Hitting dry pavement, I started swapping gears, I could see walkers coming towards me.  A biker passed them and cut between us.  I continued to gear up.  Passing the soccer field on the right, I swung right and back left just past the yacht club.  I was already thinking about beer gardens.  Would they be open this early in the spring?  Arriving at the next little village down river, I planned on getting a cup of coffee in their little bakery.  I resolved that I would not even stop at the Turk who had treated Nolan and me so badly back when the Turks refused to allow our planes to fly over their airspace.  He treated us so badly, I've never been back to his inbiss.

 

I parked my bike in front of the bakery.  Going inside, I ordered a cup of coffee.  She asked if I wanted anything to eat and I declined.  I took up a seat where I could watch my bike.  After a lady parked near, I decided it was too far out into the street and moved it back to the window near where I was seated.  Soon I was hit with a coughing attack.  I took off my coat and that helped a great deal.  I sat back to enjoy the view--of my bike parked on a cobblestone street--and a good cup of German coffee.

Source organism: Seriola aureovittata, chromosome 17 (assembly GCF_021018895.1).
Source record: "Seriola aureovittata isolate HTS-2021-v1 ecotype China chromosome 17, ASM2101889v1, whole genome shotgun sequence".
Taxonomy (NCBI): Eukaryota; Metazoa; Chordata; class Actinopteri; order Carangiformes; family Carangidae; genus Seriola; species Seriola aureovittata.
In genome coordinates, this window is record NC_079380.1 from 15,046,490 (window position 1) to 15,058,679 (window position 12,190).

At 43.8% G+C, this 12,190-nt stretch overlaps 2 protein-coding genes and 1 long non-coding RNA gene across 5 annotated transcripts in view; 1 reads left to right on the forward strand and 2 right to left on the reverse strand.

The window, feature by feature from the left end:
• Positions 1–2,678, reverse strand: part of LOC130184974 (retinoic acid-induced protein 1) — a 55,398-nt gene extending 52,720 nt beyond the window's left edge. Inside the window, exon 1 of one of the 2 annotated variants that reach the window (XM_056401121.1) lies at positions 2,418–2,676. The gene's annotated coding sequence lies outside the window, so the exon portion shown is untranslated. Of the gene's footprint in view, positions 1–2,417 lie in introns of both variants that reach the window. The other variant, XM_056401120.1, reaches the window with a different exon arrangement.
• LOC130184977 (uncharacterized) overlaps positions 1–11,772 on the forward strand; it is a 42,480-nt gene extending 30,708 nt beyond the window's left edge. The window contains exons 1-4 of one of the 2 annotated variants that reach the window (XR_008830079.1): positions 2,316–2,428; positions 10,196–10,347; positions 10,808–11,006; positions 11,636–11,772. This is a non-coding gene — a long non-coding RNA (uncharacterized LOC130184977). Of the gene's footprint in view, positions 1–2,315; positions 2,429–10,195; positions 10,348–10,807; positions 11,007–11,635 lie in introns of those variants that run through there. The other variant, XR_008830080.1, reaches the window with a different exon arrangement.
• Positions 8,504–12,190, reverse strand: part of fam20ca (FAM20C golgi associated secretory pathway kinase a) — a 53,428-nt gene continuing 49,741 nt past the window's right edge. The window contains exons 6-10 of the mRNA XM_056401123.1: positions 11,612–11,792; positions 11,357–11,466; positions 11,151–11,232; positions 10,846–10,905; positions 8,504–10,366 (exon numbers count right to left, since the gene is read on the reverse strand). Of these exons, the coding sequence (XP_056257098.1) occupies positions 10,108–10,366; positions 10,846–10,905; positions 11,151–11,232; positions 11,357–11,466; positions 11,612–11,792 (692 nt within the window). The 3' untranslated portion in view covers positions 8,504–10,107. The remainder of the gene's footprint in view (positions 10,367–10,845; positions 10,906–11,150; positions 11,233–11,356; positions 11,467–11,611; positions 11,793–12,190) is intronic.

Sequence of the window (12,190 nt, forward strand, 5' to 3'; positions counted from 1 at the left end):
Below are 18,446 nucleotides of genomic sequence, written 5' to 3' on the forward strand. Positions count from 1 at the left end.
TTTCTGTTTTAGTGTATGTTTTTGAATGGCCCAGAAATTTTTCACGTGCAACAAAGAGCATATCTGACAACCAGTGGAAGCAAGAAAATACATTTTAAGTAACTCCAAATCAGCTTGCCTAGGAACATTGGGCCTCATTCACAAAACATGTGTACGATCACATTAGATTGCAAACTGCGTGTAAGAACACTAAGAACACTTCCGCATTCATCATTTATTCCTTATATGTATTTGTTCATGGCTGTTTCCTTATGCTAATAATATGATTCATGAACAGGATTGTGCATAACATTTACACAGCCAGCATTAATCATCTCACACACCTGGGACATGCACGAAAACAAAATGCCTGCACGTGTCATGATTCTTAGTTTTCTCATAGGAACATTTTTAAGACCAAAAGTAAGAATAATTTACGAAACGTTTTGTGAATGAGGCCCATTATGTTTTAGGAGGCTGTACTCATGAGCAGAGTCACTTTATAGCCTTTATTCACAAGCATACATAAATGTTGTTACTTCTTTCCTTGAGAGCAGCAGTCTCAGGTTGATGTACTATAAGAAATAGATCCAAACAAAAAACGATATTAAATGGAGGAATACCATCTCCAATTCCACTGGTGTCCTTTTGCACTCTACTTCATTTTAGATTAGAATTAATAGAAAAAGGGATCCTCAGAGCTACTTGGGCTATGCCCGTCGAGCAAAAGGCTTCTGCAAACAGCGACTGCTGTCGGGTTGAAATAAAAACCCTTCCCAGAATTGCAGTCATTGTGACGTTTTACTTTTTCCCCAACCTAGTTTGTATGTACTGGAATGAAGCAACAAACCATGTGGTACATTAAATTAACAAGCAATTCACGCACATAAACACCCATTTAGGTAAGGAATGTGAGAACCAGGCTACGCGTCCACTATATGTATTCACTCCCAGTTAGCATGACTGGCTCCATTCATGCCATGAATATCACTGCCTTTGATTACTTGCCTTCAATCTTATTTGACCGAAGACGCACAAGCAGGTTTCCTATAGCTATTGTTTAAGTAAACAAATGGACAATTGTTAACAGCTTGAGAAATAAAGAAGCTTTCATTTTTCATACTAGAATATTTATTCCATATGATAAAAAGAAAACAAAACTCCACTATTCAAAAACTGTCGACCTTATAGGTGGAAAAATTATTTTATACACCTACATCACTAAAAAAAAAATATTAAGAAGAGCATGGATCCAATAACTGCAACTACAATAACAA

Finishing my coffee, I hit the saddle.  When we were assembling the bike, my friend, Ralph Henson-Lukas was unable to get the new computer to work properly.  So, I'm guessing that I was doing about 10 miles per hour along the Main River.  As I pedaled,  I warmed and had to loosen my coat zipper.  After stopping several times to take pictures I came to Zellingan.  None of the three or four beer gardens were open.  So, I pedaled on.  While I was sure enjoying the ride, taking pictures on a two wheel platform is not nearly as easy as taking them from a three wheel platform.  With each turn of the pedals, I marveled at the smooth cadence I was able to keep.  The Shamano rapid fire shifters sure did live up to their names.  I was passing others instead of them passing me.